term. This year reports will be sent
to the Dean's office four times a
semester, the first period of which
ended Friday, October 15.
A number of additional reports were
not sent to the Dean until this week.
This has delayed the office force in
completing the card files. Nearly all
grades were copied, however, by
Wednesday night. Notices are being
sent out to delinquent students this
Reports for the first quarter
semester Indicate that although a
number of "incompletes," "conditions"
and failures were turned in, students
are studying with more determination
that at this time last year.
These quarterly reports will aid
fraternity scholarship committees in
keeping the grades of the members
of the various organizations above
Rail Men Join in Strike.
LONDON, Oct. 21. British railway
men will strike Sunday night in sym
pathy with the coal miners. They
intend to make " it an issue between
the government and the working
class, unless negotiations to end the
coal strike are ended soon.
"Biff Cut in Government Budget.
WASHINGTON, Oct 21. Uncle
Sam Is making a billion dollar cut in
the treasury budget for next year.
The 1921 estimate for government ex
penses is being closely paid, and the
cut may even exceed the billion mark,
according to government officials.
MEXICO CITY, Mex., Oct. 20 The
"capture" of Col. Felix Diaz was a
farce as carefully staged as any
Home Economics Girls
To Be Entertained
Oralcron Nu and Home Economics
Club wiU'be hostesses at a tea given
from 3:30-5:30 today at Ellen Smith
Hall. All girls taking work in that
department are cordially Invited to
come. A very Interesting and "pep"
program will be given at o'clock. It
will be particularly interesting to
Freshmen. Before and after the pro
gram good music will be furnished,
so enjoyed. A large
number of faculty women will be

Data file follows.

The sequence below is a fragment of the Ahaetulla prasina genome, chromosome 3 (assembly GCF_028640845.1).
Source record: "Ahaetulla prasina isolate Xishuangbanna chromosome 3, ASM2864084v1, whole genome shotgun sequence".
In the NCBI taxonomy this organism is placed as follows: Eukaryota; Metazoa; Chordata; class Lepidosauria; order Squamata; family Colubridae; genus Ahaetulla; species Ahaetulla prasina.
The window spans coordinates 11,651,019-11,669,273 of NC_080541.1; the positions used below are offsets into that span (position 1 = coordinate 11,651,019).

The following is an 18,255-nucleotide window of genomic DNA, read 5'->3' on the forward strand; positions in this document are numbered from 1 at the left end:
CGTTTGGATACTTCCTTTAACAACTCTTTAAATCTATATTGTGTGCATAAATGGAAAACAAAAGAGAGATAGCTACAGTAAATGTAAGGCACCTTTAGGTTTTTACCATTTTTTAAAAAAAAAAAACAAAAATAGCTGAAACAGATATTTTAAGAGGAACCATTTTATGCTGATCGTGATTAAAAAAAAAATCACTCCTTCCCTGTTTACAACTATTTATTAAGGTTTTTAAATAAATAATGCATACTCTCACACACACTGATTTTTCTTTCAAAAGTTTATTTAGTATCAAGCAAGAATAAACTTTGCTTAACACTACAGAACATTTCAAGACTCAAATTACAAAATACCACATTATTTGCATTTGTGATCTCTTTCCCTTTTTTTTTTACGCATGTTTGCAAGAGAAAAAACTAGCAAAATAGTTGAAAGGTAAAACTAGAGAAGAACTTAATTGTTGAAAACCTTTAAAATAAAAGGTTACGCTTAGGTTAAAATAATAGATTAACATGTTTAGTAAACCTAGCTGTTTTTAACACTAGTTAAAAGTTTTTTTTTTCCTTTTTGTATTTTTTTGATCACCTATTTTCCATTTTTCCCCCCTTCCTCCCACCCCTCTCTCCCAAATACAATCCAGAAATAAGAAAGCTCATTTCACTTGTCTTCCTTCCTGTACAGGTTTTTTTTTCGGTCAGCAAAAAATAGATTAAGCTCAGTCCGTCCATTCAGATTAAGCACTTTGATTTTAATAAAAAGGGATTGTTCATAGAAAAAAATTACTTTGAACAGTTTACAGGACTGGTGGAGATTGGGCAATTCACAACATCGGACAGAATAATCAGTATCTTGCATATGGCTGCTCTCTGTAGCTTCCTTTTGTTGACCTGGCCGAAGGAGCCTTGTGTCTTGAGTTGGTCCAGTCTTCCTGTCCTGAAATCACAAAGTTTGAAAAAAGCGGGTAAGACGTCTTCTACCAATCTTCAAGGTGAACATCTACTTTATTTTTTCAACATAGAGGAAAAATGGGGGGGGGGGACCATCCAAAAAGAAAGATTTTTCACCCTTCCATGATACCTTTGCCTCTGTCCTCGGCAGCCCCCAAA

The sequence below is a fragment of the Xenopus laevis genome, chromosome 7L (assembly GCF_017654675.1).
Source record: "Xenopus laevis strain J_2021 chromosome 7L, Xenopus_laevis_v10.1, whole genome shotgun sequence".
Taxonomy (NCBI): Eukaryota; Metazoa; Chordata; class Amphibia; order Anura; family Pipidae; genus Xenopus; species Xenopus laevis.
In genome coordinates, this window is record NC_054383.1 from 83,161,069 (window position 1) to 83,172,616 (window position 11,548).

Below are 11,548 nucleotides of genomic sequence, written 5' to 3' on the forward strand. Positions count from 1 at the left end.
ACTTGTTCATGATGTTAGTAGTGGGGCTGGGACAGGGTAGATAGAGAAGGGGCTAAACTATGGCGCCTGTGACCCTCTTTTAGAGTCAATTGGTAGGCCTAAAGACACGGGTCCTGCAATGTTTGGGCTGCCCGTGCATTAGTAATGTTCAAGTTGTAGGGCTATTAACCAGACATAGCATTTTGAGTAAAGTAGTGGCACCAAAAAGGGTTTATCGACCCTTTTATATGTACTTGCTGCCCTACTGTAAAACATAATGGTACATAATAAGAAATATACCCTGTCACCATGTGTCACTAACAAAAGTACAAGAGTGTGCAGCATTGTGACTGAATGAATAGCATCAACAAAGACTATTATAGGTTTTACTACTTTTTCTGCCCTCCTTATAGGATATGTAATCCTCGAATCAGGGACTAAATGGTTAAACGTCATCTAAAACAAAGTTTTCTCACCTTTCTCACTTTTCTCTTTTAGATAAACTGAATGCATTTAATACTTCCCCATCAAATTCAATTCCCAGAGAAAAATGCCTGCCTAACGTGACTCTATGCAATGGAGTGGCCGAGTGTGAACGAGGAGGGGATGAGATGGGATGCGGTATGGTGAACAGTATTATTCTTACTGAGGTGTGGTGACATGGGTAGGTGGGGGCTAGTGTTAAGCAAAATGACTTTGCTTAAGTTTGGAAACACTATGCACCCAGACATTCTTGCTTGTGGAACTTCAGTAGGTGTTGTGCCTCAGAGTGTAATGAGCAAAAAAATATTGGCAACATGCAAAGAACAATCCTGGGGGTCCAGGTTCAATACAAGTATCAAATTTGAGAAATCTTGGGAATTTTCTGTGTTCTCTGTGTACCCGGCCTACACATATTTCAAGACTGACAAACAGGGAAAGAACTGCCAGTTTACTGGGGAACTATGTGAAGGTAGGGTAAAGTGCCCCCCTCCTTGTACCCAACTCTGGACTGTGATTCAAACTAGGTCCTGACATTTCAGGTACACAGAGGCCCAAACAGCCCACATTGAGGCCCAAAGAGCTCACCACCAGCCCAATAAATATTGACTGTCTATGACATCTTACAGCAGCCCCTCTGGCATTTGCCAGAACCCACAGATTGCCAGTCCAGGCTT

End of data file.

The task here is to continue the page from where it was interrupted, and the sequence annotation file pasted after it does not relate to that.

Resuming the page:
present. This occasion will afford an
excellent opportunity for girls to be
come acquainted with the faculty.
A number of prominent people on
the campus will give short talks on
subjects that will Interest all the
girls. This Is going to be a pep party,
so don't miss It and be sure to come
and get acquainted.
the organization Bhowed Us loyalty
by pledging $500 to the Memorial
fund. A part of the money goes to
puy W. A. A. expenses, The N"
sweaters which the proud co-ed all'
letes wear are bought with the dime.i
taken in at the games; also delegates
are sent to the national W. A. A. con
vention. It is big business, this holding the
selling concession for football feames.
And it is work for the girls, too. One
would think the girls are practicing
up for the baseball season to se? them
sling the apples. It is rather exasper
ating when the apple aimed at the
man on the top row of the law section
goes over the fence or you hit another
girl's hat instead of her hands. An
other trial of the seller is to have
.some inconsiderate person want a
Ilershey bar just when the team is
making the final play for the goal and
while you satisfy the , customers
others beseech you to please remove
yourself as you are obstructing the
view. But there is some recompense
in the knowledge that you are working
for a good cause and honestly having
a good time.
Former Husker Captain Playing With
Olympic Club of San Francisco
Wins Game From Stanford.
Many former Cornhusker stars ar
playing prominent roles on profes
sional and club football teams this
year. Paul Dobson, '20, is playing
fullback on the Olympic club team of
San Francisco. There are very few
Husker followers who have not heard
of Dobson at some time or other.
Dobson was a member of the Husker
squad in '16, '17, '18 and '19. "Dobie"
played Varsity football in '16 and '17
but was called to the navy in the
fall of '18 before the season had fairly
started. He was a member of the
famous Great Lakes team in '18 that
beat every thing in the country. He
returned to Nebraska in time for the
Notre Dame game on Thanksgiving
day and it was due to his punting
ability that kept the Catholics from
scoring on Nebraska. The final out
cbme of the game was 0 to 0.
In '19 Dobson was captain of the
team and one of the mainstays in the
backfield. He was one of Nebraska's
greatest punters and was a sure drop
kicker. It will be remembered that
Dobson made the drop kick in three